East Devon Pebblebed Heaths
|SAC EU Code||UK0012602|
|Status||Designated Special Area of Conservation (SAC)|
|* This is the approximate central point of the SAC. In the case of large, linear or composite sites, this may not represent the location where a feature occurs within the SAC.|
General site character
Inland water bodies (Standing water, Running water) (5%)
Bogs, Marshes, Water fringed vegetation, Fens (15%)
Heath, Scrub, Maquis and Garrigue, Phygrana (70%)
Broad-leaved deciduous woodland (3%)
Coniferous woodland (3%)
Mixed woodland (3%)
Other land (including Towns, Villages, Roads, Waste places, Mines, Industrial sites) (1%)
Download the Standard Data Form for this site as submitted to Europe (PDF <100kb)
Note When undertaking an appropriate assessment of impacts at a site, all features of European importance (both primary and non-primary) need to be considered.
Annex I habitats that are a primary reason for selection of this site
This is the largest block of lowland heathland in Devon and is associated with various other mire communities. The wet element occupies the lower-lying areas and includes good examples of M16 Erica tetralix – Sphagnum compactum wet heath. Among the 21 breeding dragonfly species is the Annex II species 1044 Southern damselfly Coenagrion mercuriale. There is also an important assemblage of birds, including European nightjar Caprimulgus europaeus, Eurasian hobby Falco subbuteo and Dartford warbler Sylvia undata.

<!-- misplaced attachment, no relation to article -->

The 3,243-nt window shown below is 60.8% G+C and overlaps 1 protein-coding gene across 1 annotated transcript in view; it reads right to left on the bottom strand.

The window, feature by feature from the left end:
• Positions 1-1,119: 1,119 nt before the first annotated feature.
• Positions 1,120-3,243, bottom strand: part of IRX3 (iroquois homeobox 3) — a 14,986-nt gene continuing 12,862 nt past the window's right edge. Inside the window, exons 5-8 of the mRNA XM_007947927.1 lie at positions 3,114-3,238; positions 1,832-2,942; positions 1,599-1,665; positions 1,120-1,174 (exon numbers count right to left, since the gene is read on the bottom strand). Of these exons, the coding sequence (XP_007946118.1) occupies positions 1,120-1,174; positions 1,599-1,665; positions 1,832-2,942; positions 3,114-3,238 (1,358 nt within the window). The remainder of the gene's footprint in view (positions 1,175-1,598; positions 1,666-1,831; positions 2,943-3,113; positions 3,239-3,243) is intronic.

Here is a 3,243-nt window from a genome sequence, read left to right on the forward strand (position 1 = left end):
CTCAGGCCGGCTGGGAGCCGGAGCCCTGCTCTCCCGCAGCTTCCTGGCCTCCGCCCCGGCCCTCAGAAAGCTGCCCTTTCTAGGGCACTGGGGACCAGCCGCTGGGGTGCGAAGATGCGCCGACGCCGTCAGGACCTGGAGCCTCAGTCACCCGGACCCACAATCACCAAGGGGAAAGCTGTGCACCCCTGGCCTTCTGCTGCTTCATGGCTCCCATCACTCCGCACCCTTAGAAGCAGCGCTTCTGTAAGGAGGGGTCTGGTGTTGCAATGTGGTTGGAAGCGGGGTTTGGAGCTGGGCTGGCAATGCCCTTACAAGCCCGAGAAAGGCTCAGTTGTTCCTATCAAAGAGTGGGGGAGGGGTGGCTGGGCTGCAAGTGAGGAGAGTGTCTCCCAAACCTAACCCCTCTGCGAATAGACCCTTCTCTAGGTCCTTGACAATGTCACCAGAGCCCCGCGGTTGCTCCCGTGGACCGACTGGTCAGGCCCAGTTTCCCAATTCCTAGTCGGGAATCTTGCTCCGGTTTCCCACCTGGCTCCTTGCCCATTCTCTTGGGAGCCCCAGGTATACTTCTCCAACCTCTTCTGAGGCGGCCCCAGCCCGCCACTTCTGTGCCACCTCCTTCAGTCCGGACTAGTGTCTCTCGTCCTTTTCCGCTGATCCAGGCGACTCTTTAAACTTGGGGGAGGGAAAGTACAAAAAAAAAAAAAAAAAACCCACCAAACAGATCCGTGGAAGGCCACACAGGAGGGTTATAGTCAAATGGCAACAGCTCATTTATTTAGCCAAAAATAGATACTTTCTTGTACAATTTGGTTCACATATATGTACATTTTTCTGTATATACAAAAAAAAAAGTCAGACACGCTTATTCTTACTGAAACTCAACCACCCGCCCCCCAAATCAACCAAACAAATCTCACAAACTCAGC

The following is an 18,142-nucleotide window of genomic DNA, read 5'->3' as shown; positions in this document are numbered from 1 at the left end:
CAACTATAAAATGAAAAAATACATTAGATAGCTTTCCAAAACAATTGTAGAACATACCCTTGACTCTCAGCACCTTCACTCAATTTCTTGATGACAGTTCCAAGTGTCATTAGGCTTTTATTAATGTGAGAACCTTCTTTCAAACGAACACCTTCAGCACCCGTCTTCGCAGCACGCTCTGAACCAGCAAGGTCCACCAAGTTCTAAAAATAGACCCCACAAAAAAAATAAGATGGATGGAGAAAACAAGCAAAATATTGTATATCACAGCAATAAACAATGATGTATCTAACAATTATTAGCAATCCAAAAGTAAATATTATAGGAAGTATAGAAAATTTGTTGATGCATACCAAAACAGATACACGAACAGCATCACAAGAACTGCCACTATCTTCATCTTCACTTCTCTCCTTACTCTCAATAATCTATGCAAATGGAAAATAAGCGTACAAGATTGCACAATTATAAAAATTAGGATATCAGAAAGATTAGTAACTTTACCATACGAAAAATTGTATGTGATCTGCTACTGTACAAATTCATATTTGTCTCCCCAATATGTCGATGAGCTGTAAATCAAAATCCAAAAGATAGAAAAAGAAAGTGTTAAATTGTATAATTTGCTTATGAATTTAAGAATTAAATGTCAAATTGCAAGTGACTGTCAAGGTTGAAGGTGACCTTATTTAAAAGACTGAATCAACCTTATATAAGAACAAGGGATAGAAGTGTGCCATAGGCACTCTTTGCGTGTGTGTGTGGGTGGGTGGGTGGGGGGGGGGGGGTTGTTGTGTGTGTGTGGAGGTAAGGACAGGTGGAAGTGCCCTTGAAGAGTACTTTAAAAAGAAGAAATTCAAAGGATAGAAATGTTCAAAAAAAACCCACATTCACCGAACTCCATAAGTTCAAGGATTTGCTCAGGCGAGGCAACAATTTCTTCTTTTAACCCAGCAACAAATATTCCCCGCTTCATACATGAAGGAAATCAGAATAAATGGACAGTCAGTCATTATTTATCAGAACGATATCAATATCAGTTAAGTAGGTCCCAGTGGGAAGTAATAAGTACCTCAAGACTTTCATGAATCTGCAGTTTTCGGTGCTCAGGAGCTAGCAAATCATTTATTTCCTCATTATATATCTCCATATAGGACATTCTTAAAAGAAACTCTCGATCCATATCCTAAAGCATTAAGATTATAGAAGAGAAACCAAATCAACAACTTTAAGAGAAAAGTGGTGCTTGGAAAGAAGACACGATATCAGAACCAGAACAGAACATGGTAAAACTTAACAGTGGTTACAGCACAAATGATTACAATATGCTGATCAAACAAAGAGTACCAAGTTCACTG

4030 European dry heaths
The East Devon Pebblebed Heaths in south-west England include extensive areas of lowland European dry heaths. This site has representative examples of H4 Ulex gallii – Agrostis curtisii heath, characterised by the presence of heather Calluna vulgaris, bell heather Erica cinerea, western gorse Ulex gallii, bristle bent Agrostis curtisii, purple moor-grass Molinia caerulea, cross-leaved heath E. tetralix and tormentil Potentilla erecta. The presence of plants such as cross-leaved heath illustrates the more oceanic nature of these heathlands, as this species is typical of wet heath in the more continental parts of the UK.
Annex I habitats present as a qualifying feature, but not a primary reason for selection of this site
- Not Applicable
Annex II species that are a primary reason for selection of this site
1044 Southern damselfly Coenagrion mercuriale
This site holds two relatively small populations representing southern damselfly Coenagrion mercuriale in the south-west of its range in England. These populations occur in wet flushes within the site.
Annex II species present as a qualifying feature, but not a primary reason for site selection
- Not Applicable
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